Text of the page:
It's been a long time since folks at Diatherix Eurofins had what they would describe as a "slow day."
After WAAY 31 visited the facility on the campus of HudsonAlpha Institute for Biotechnology in late April, the lab went from processing about 3,000 to 4,000 tests per day up to about 7,000 to 8,000. In fact, one day last week they had about 10,000 tests pass through their lab.
Currently, Diatherix processes tests for 31 states around the country with Alabama accounting for about 17 percent of its workload.
Dr. Jeff Wisotzkey, the chief scientific officer and laboratory director at Diatherix, said the growth in demand was faster than initially anticipated. So they sped up their timeline to meet that demand.
"We're seeing a real, rapid ramp up in the testing requests and we're trying to manage our capacity so that we can handle the requests as they come our way," Dr. Wisotzkey said.
He said the lab technicians work many long hours these days in order to keep pace with the demand. Right now, they're in the process of looking at adding additional staff as well as some robotics to further increase their capacity.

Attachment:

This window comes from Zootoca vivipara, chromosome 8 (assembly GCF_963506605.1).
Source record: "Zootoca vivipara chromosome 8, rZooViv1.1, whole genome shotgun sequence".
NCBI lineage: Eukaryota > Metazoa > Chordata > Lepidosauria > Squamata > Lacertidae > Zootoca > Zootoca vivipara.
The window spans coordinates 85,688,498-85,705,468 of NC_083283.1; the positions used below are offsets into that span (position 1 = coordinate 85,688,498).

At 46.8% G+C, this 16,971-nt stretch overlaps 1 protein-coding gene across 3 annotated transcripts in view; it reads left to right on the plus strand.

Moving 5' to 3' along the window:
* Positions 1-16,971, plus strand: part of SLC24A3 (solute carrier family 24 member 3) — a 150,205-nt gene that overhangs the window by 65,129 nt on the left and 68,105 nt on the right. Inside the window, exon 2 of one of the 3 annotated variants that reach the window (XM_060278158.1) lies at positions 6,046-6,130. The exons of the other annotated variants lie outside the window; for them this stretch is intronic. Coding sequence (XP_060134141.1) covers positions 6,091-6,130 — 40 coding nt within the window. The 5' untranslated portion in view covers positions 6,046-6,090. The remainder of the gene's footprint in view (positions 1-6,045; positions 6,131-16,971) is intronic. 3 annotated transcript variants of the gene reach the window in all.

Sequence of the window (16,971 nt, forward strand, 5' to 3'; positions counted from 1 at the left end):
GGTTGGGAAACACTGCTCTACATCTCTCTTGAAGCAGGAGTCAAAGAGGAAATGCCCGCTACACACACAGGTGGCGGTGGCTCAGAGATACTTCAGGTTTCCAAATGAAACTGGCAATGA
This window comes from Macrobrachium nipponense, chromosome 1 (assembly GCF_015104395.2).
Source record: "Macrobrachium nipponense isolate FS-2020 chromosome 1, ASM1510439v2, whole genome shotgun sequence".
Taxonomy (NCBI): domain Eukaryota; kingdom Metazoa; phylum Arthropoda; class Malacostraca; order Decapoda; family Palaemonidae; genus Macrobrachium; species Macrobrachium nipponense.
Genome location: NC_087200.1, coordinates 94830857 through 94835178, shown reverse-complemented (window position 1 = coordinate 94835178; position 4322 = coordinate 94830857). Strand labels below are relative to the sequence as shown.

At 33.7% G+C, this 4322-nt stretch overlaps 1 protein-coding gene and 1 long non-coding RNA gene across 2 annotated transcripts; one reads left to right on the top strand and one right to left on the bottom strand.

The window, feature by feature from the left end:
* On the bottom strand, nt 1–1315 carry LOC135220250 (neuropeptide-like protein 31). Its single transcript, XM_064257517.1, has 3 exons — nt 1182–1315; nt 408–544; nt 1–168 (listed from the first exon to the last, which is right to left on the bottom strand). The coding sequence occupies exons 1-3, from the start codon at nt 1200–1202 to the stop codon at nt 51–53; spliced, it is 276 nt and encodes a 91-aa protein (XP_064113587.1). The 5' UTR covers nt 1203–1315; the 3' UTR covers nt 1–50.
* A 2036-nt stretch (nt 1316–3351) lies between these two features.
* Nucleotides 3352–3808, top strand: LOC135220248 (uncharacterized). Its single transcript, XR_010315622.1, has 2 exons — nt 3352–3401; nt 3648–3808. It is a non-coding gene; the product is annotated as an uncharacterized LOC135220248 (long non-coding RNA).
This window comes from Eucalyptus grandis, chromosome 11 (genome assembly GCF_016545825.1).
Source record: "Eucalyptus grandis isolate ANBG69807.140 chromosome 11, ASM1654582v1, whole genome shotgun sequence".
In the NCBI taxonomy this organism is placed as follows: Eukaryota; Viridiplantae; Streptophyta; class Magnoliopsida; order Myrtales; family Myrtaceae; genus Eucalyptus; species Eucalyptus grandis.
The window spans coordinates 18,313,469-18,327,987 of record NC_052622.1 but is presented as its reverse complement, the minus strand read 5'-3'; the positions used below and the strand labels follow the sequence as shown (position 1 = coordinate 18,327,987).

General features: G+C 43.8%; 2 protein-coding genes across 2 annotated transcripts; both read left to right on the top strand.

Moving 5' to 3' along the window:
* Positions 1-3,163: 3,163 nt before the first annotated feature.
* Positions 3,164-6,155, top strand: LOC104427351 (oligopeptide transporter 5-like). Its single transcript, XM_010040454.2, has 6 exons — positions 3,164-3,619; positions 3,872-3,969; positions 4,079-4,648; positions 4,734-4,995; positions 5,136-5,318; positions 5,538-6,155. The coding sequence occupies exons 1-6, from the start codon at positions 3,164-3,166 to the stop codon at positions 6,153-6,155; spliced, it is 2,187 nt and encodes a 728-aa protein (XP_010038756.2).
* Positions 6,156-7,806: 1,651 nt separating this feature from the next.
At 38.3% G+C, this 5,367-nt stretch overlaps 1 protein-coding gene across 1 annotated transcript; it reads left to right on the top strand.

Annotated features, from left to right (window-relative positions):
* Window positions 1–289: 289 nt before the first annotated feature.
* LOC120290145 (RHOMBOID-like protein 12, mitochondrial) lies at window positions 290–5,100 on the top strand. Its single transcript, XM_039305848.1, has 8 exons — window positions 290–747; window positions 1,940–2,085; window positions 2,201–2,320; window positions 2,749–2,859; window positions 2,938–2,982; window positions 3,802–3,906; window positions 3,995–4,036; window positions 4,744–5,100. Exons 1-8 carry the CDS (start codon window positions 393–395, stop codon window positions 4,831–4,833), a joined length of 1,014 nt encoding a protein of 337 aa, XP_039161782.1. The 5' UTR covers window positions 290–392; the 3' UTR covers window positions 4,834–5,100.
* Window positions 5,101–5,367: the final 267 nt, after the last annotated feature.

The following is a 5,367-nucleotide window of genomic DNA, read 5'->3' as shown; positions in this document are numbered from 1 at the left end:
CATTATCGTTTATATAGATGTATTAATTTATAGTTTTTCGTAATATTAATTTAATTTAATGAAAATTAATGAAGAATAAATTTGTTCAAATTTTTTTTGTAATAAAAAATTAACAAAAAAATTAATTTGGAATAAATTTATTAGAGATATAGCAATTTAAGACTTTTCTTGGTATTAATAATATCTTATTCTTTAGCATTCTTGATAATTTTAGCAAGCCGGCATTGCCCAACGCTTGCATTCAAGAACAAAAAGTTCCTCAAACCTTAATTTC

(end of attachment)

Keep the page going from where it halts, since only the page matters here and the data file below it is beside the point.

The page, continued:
"I've never worked with people that were more dedicated to getting the job done. We ask a lot of them and they're doing it. It's incredible," Dr. Wisotzkey said.
Over the rest of the summer, Diatherix is adding in equipment and renovating an 11,000-square-foot space in a separate building that will allow them to further expand the amount of testing they can handle each day.
In addition to diagnostic testing, there are plenty of other facilities that are currently doing antibody tests. While data is still being gathered about the implications of having antibodies to this coronavirus, it is allowing places, like LifeSouth, to offer the opportunity for those who have antibodies to donate convalescent plasma.
Isaiah Burgin donated blood more than two weeks ago and got tested for antibodies. When he learned on Wednesday that he had them, he scheduled an appointment for the next day to make a plasma donation.
"If this plasma could be used to treat them and get them well, then I thought it was probably my civic duty to come out and try to help those people out," Burgin said.
And as the technicians continued to plug away Thursday afternoon, Dr. Wisotzkey said the best way the public can thank them for what they're doing is for everyone to do their part in helping to slow the spread of the virus. Those include good hand hygiene, staying physically distant from others and wearing a mask in public.
"Our folks are exhausted and working almost every day. They're putting in long hours and that would be the message that they would give to our community," Dr. Wisotzkey said.